The idea of "natural" swimming pools with self-cleaning bio-systems originated in Austria, where a green approach to life is more well-established, but there are increasing numbers of British homeowners keen to take the plunge.
Apart from their impressive ecological credentials, natural pools also become an organic part of the surrounding landscape. Some Austrians have turned almost the whole of their gardens into lakes, which look just as magical in the winter when frozen as they do in the summer. Conventional counterparts, on the other hand, cost a small fortune in planting schemes and screens designed to hide them from the rest of the garden.
Michael Littlewood, a landscape designer and advocate of holistic sustainable living, introduced the first natural swimming pool into the UK. "Put simply," he says, "it is a two-pool system, one for swimming and the other for the plants. It should be divided half and half. You either have one pool divided into two, combining a deeper swimming area and a shallower regeneration section with aquatic plants and shingle, or alternatively you could choose to have a more formal pool linked by underground pipes to the regeneration pool which is sited further away."
Despite their principles, however, some of his clients still object to the inevitable algae. "It's not harmful and it's only a problem when it's growing," says Littlewood. "You just have to be prepared to do some weeding." And if swimming in an unheated pool is a little too much on the natural side for some, then by installing solar panels and covering the swimming area at night, it can be naturally heated up to temperatures of about 28C. Another plus is that the different depths mean that the water warms up quickly and is constantly mixing with cold.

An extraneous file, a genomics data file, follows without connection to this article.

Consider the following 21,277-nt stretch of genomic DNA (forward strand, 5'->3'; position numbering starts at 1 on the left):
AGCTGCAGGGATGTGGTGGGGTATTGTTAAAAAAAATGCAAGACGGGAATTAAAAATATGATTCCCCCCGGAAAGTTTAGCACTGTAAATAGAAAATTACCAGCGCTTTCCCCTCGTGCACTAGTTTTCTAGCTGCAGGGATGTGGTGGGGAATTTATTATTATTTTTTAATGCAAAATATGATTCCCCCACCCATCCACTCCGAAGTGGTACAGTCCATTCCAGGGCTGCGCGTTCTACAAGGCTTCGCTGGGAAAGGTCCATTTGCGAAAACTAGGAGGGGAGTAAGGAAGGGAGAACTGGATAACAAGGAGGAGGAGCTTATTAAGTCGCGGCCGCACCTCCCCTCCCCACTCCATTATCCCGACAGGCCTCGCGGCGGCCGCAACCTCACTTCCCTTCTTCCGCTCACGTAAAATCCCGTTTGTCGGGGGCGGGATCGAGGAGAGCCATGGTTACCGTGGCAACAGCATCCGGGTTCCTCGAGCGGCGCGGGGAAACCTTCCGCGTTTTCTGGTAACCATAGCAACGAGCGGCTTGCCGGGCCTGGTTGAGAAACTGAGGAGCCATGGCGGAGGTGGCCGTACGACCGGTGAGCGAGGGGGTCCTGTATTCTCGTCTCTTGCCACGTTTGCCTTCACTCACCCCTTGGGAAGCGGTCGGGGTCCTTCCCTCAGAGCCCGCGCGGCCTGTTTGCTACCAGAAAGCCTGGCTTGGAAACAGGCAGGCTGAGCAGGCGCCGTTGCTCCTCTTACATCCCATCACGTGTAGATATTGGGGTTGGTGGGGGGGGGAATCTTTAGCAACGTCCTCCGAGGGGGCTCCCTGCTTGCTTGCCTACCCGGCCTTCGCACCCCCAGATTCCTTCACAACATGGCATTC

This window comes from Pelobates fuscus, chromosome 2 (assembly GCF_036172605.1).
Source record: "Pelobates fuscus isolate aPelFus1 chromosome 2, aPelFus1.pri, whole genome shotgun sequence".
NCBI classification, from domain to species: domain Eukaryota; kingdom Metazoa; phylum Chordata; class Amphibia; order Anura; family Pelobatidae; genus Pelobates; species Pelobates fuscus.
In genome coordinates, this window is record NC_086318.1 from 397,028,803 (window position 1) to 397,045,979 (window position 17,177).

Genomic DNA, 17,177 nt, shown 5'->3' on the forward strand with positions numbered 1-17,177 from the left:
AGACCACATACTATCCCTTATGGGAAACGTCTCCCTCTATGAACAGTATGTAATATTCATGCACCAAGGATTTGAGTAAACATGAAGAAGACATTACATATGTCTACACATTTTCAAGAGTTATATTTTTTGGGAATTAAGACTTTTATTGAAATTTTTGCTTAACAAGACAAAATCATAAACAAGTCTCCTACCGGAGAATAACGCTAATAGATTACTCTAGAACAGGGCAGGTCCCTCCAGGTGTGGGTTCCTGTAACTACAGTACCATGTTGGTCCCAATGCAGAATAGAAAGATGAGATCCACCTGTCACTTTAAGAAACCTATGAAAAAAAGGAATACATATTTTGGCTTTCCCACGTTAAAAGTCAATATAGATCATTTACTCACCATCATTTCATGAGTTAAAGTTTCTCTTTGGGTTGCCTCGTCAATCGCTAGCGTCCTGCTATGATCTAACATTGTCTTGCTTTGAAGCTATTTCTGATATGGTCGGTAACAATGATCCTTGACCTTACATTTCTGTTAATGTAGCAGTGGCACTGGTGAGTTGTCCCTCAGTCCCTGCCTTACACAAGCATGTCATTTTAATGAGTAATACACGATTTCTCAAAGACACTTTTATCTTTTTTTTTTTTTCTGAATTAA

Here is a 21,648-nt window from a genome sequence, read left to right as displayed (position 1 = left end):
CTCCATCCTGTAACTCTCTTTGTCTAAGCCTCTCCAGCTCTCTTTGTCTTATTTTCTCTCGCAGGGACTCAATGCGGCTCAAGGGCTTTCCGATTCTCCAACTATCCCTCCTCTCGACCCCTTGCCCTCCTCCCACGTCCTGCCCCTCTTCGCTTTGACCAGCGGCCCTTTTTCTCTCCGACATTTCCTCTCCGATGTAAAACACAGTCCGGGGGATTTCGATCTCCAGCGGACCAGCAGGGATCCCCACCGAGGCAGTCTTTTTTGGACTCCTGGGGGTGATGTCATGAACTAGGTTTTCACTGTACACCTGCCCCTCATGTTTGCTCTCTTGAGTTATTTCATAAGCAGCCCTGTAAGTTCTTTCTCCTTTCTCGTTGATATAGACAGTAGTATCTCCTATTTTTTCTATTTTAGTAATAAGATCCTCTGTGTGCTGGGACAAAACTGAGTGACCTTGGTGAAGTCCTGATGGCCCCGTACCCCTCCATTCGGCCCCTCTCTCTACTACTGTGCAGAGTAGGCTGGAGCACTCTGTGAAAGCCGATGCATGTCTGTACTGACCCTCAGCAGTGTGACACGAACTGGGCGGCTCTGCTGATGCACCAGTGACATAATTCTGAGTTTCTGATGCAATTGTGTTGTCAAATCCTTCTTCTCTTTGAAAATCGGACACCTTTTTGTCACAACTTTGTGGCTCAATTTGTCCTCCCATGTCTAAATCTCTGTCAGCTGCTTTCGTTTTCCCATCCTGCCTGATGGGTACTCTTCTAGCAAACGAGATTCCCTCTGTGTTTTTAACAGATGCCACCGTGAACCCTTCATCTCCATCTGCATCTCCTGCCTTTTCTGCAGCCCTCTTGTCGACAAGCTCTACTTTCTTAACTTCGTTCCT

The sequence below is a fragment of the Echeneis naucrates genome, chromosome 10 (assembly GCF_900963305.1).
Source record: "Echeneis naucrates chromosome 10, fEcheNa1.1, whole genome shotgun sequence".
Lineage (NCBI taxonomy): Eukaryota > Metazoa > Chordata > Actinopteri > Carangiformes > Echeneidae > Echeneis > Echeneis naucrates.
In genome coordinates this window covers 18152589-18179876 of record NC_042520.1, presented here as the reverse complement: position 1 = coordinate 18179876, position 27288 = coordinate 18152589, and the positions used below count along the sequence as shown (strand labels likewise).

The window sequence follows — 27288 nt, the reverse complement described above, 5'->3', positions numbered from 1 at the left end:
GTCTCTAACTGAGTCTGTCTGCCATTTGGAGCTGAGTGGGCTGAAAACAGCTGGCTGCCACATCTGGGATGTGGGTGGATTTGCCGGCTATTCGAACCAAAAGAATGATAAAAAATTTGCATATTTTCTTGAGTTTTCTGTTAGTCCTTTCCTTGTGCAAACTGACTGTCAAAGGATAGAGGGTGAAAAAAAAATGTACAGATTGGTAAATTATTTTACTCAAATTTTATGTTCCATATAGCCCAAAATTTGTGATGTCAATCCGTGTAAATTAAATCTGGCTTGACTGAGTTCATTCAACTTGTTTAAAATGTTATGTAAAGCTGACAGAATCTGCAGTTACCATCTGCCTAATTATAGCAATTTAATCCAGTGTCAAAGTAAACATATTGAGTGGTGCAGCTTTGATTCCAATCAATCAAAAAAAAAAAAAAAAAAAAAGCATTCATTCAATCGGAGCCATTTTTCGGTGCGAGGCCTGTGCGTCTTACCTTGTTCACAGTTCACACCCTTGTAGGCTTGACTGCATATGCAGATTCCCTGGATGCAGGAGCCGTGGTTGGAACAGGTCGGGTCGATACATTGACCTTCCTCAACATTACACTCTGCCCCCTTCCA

The first people to build a natural pool in the UK were Tim and Tish Rickard, who had a 2.2m-deep pool installed in their Gloucestershire garden. "It is 10m by 4m and I definitely have room to swim, not just splash about," says Tim. "In high season it is fantastic, swimming around with waterlilies. We want to keep it looking more like a wilderness, but you have to keep the plants under control - that's about the only work. There is a circulating pump, but I have never had to take it out. Of course, although it is lovely to have wildlife using the pond, with an open pool you can get rats."
Estate agents constantly remind homeowners that pools do not add value to a property, but is an eco-pool a different matter? Henry Holland-Hibbert, of the country house department of Lane Fox, suggests that it would be "a vote-winner rather than a value-winner. Indoor pools, particularly if they are in barns or such like, do add value, but a pool that is natural and beautifully landscaped would be very special. Certainly, an ordinary swimming pool that looks intrusive does put some buyers off - they look hideous and no one goes near them for eight months of the year."
The cost of a natural swimming pool is about £350 to £400 per square metre, which comes to a starting price of about £25,000 - not much different from a chlorine pool. Designing a cover and using large blocks of limestone will push up costs, according to Martin Kelly of Fairwater Ltd, a supplier. "There really isn't a huge amount of upkeep. Just some weeding and skimming the leaves from the surface - and it all dies down in the autumn."
The ideal size, according to David Everett of Anglo Aquarium Plant Company, is 200 to 300 square metres - the bigger it is, the easier it is to maintain, he points out. Fifty square meters would be more of a plunge pool. "But whatever their size they look wonderful. And I know one family who use theirs from April because the water is warmer than a swimming pool."
That happens to be just as the frog spawn appears - but this is a pool you have to learn to share.
Michael Littlewood: 01460 240168, www.ecodesignscape.co.uk;
Anglo Aquarium Plant Company: 020-8363 8548;
Fairwater Ltd: 01903 892228, www.fairwater.co.uk;
Gale and Snowden, ecological architects: 01237 474952, www.ecodesign.co.ukReuse content